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Senate Passes Historic Child Nutrition Act, Hurdles Remain

On Thursday, the Healthy, Hunger-Free Child Kids Act passed by unanimous consent in the Senate.

U.S. Capitol Building

Photo: katieharbath (flickr)

"I am thrilled that Congress has taken a major step forward today in passing the Child Nutrition bill – a groundbreaking piece of legislation that will help us provide healthier school meals to children across America and will play an integral role in our efforts to combat childhood obesity," First Lady Michelle Obama said.

On Thursday, the Healthy, Hunger-Free Child Kids Act of 2010 passed by unanimous consent in the Senate. The legislation represents the largest investment in child nutrition programs in U.S. history, allotting $4.5 billion more in funding over the next ten years.

First Lady Michelle Obama, who is among the most visible champions of improving child nutrition, offered a congratulatory statement to the bipartisan team of senators responsible for the bill.

However, despite this victory for advocates of child nutrition, the House has yet to pass a version of the bill that would nearly double the allotted funding.

The first hurdle to overcome is getting a vote in the House — any action is delayed due to representatives already being on their August recess.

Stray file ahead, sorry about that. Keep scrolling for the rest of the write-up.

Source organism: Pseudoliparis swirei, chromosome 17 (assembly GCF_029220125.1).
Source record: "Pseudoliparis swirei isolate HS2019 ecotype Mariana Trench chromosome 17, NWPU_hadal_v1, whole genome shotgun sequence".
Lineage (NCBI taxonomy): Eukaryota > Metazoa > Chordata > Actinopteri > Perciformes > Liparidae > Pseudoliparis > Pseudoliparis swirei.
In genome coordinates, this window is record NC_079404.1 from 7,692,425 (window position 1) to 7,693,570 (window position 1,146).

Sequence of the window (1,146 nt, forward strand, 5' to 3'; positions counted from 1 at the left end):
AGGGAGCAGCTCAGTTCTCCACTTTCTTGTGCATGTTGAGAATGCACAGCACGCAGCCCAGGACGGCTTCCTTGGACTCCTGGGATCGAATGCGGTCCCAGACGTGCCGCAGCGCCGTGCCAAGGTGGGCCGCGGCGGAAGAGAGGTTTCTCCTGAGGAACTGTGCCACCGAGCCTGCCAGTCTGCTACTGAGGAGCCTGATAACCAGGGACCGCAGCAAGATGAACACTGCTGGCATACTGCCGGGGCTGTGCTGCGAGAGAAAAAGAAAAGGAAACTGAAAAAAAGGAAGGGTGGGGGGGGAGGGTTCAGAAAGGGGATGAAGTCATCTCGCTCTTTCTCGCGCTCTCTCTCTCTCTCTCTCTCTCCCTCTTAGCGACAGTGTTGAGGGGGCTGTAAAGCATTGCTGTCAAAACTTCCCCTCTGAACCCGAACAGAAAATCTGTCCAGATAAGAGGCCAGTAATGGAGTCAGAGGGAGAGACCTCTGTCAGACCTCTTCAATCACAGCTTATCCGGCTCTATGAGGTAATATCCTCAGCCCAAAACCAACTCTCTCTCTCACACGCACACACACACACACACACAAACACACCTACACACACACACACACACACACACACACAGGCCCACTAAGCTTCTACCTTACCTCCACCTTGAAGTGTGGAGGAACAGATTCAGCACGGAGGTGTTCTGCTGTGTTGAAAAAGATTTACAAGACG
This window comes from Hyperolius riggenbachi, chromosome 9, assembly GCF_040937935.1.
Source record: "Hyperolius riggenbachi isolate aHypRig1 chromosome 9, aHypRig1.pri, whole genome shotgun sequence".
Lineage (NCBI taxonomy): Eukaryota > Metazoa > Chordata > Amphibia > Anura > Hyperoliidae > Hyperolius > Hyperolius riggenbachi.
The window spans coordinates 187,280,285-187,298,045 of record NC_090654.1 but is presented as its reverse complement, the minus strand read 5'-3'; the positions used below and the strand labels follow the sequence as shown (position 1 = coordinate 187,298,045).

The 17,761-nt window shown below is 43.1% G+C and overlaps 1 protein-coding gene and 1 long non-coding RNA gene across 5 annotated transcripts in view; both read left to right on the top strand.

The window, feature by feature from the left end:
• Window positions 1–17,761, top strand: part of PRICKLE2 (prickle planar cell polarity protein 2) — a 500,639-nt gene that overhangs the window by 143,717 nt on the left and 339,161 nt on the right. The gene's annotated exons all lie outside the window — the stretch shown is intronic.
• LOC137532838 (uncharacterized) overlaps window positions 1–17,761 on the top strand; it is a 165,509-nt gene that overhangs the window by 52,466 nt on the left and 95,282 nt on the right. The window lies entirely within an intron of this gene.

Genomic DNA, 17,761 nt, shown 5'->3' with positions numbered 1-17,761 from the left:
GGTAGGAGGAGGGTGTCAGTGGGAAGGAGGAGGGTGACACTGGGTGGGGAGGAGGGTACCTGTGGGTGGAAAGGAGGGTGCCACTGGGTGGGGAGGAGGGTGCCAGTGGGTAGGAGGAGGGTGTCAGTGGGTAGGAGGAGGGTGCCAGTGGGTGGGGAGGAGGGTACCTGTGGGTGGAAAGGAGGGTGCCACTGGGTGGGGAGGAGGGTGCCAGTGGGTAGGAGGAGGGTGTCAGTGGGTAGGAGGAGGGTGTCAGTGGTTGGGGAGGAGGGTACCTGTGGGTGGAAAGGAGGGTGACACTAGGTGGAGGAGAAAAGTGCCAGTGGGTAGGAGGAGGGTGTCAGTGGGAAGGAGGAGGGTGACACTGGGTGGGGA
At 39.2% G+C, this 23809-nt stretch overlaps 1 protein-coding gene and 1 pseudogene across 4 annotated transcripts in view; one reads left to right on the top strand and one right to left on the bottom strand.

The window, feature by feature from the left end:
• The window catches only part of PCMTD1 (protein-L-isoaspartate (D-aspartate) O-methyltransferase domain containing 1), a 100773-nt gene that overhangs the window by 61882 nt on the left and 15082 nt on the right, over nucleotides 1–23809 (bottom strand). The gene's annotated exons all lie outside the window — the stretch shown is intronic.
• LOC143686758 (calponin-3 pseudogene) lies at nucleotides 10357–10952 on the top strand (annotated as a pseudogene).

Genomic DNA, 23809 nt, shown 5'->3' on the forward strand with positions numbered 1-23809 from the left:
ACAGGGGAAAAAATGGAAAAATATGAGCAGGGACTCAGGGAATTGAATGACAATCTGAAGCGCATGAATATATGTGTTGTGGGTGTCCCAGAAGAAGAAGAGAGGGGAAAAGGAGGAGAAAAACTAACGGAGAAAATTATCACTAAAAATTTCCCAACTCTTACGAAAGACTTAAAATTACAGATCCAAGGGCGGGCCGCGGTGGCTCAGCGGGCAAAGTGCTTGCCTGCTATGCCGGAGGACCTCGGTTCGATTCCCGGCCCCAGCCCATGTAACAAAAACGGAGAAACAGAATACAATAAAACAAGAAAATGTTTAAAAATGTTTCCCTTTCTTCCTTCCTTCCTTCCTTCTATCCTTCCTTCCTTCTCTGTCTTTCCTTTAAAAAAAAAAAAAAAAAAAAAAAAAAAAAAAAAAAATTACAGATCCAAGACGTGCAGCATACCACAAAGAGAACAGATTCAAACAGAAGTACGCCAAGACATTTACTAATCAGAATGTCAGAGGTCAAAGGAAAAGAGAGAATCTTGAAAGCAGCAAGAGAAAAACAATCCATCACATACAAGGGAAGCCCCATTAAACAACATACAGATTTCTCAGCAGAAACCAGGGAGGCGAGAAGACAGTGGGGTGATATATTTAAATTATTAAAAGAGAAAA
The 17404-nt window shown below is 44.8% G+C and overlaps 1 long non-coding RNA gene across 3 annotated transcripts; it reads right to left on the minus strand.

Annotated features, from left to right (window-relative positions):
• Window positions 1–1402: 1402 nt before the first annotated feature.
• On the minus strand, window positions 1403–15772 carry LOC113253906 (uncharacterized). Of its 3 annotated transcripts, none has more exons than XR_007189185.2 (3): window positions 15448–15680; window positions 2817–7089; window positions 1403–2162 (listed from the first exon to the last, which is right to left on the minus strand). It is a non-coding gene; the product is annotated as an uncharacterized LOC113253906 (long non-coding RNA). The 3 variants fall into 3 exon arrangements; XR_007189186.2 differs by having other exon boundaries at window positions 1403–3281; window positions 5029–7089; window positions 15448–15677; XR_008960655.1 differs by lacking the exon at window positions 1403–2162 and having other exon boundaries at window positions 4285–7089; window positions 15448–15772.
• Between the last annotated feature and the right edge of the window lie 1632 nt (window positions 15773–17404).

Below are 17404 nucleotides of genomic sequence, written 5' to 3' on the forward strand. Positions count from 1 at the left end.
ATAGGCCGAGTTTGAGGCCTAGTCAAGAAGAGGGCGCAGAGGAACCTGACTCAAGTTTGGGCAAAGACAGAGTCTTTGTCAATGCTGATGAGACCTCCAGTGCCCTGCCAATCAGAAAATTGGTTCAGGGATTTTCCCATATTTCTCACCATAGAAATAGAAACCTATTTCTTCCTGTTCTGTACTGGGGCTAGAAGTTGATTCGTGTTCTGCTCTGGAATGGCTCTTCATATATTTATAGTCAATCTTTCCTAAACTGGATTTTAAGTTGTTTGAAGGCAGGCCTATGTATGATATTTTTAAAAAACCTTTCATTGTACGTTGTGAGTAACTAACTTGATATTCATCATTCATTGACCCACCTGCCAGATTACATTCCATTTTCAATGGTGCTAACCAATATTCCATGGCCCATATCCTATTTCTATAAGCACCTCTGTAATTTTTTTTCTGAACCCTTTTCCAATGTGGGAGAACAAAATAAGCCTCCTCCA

Additionally, the House version of the bill, unlike that which was just passed in the Senate, is not fully paid for. It has been proposed that funding be taken from food stamp programs to beef up the bill, and that is not making all lawmakers happy.

President Obama needs to receive (and sign) the Healthy, Hunger-Free Kids Act into law by September 30, or else most of the bill’s funding will expire.

Read more:

  • Senate approves $4.5B child nutrition bill (The Hill)
  • Child Nutrition Bill Passes the Senate, Food Stamp Funding Takes Cut (Civil Eats)
  • First Lady Lauds Lawmakers as Senate Unanimously Passes Child Nutrition Bill (Obama Foodorama)
Megan Meyer

Megan Meyer was in the company of foodies for most of her formative years. She spent all of her teens working at her town's natural food co-op in South Dakota, and later when she moved to Minneapolis, worked as a produce maven for the nation's longest running collectively-managed food co-op. In 2006, she had the distinct pleasure (and pain) of participating the vendanges, or grape harvest, in the Beaujolais terroire of France, where she developed her compulsion to snip off grape clusters wherever they may hang. In the spring of 2008, Megan interned on NPR's Science Desk in Washington, D.C., where she aided in the coverage of science, health and food policy stories. She joined Indiana Public Media in June, 2009.

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